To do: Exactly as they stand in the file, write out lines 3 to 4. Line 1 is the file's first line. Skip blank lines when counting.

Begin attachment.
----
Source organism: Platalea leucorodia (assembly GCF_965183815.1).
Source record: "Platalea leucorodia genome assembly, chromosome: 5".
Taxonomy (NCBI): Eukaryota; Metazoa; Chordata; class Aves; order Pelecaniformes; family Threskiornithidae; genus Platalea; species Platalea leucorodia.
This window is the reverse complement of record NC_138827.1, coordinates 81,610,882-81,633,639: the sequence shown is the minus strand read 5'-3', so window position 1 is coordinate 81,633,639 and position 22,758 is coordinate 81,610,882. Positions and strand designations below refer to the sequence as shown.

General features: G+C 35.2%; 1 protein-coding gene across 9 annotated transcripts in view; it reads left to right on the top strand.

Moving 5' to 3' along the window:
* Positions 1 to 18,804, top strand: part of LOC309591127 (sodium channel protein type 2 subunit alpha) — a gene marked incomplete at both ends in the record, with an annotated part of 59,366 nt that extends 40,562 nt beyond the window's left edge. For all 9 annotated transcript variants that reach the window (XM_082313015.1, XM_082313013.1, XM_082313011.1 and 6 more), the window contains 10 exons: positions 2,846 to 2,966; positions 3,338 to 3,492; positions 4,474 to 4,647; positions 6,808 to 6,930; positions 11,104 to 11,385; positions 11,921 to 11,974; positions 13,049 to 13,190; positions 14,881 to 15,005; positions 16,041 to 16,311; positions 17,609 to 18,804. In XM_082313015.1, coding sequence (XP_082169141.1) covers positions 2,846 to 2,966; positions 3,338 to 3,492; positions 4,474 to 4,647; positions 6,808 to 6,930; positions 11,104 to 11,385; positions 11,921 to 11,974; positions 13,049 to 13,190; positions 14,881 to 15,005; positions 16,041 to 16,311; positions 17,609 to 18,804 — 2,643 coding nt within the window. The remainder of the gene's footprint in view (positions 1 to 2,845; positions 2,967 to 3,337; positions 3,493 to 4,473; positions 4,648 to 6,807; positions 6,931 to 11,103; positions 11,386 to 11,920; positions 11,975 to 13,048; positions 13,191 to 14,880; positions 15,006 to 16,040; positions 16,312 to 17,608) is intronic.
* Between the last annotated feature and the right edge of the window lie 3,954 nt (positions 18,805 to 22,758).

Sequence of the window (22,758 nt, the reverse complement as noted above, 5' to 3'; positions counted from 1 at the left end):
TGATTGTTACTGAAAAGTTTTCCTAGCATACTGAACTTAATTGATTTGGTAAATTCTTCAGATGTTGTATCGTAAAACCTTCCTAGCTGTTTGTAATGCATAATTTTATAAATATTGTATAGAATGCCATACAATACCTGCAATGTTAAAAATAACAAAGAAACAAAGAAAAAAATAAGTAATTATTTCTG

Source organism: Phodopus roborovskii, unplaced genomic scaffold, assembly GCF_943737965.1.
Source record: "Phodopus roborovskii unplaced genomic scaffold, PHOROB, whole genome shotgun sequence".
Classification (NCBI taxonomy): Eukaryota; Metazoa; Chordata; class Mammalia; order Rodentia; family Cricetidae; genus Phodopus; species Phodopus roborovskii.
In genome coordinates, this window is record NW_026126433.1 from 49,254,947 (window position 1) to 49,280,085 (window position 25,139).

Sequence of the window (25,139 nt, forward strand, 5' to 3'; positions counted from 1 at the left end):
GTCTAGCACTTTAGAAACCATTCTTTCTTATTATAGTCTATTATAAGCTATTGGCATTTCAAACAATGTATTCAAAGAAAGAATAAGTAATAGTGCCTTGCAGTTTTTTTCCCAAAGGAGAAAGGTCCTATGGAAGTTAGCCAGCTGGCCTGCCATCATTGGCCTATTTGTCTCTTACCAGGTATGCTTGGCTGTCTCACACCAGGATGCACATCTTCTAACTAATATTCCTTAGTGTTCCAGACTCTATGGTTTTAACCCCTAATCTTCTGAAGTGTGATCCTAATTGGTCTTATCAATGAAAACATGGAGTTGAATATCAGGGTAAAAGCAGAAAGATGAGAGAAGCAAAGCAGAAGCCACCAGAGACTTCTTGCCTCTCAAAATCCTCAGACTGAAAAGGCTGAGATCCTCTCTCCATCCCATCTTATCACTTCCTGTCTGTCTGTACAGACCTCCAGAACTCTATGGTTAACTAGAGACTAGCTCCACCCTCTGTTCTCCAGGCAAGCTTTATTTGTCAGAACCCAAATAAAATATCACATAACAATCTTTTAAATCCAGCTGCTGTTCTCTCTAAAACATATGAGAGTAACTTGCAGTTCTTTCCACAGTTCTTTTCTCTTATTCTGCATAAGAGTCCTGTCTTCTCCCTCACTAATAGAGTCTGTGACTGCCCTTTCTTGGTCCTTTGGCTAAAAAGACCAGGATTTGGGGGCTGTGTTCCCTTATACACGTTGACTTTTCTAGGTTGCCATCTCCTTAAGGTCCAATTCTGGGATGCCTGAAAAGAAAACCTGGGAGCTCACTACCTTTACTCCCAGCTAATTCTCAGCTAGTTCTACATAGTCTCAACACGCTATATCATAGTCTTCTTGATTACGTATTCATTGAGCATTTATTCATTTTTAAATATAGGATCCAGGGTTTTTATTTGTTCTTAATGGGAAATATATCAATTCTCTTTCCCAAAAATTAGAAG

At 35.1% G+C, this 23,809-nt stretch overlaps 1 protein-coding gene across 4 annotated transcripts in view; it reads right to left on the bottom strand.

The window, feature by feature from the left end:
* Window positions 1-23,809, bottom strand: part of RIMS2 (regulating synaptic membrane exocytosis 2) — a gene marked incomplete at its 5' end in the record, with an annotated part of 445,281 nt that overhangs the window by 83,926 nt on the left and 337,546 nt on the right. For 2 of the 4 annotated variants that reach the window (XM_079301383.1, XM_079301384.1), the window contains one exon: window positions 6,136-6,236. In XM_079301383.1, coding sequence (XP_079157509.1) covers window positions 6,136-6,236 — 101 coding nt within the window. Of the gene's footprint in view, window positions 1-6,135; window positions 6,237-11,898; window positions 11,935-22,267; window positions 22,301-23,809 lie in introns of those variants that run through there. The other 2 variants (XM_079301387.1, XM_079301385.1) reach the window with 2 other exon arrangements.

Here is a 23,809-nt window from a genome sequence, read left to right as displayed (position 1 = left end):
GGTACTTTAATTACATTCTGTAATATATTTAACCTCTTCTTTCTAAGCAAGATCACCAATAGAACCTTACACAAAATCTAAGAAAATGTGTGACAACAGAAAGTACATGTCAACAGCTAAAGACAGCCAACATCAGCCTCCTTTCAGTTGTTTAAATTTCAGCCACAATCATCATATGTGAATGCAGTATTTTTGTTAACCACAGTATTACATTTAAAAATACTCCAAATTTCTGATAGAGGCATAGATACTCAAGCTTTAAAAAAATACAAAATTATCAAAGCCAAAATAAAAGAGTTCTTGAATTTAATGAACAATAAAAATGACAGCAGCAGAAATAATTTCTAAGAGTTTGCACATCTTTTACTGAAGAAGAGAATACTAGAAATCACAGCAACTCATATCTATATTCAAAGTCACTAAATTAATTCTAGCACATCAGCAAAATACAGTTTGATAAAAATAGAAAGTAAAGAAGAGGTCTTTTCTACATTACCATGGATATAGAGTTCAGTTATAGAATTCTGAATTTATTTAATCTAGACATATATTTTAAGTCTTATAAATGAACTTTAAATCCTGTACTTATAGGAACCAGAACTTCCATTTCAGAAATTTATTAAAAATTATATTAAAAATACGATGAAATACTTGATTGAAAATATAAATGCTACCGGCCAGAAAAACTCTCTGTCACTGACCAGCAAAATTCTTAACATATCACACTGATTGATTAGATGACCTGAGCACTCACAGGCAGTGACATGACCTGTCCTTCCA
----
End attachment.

Taxonomy (NCBI): Eukaryota; Metazoa; Chordata; class Aves; order Pelecaniformes; family Threskiornithidae; genus Platalea; species Platalea leucorodia.
This window is the reverse complement of record NC_138827.1, coordinates 81,610,882-81,633,639: the sequence shown is the minus strand read 5'-3', so window position 1 is coordinate 81,633,639 and position 22,758 is coordinate 81,610,882. Positions and strand designations below refer to the sequence as shown.